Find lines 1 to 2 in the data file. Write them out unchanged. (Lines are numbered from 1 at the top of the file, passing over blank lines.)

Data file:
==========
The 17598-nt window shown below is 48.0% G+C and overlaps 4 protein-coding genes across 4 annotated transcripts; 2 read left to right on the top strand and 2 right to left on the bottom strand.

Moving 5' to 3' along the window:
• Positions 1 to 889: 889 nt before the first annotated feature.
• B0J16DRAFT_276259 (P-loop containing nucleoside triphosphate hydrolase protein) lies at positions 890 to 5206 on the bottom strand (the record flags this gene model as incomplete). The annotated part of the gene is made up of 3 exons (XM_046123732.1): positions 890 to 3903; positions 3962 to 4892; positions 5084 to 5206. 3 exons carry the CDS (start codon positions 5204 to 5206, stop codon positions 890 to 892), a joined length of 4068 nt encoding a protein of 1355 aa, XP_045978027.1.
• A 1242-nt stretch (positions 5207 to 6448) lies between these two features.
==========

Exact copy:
The 17598-nt window shown below is 48.0% G+C and overlaps 4 protein-coding genes across 4 annotated transcripts; 2 read left to right on the top strand and 2 right to left on the bottom strand.

Moving 5' to 3' along the window: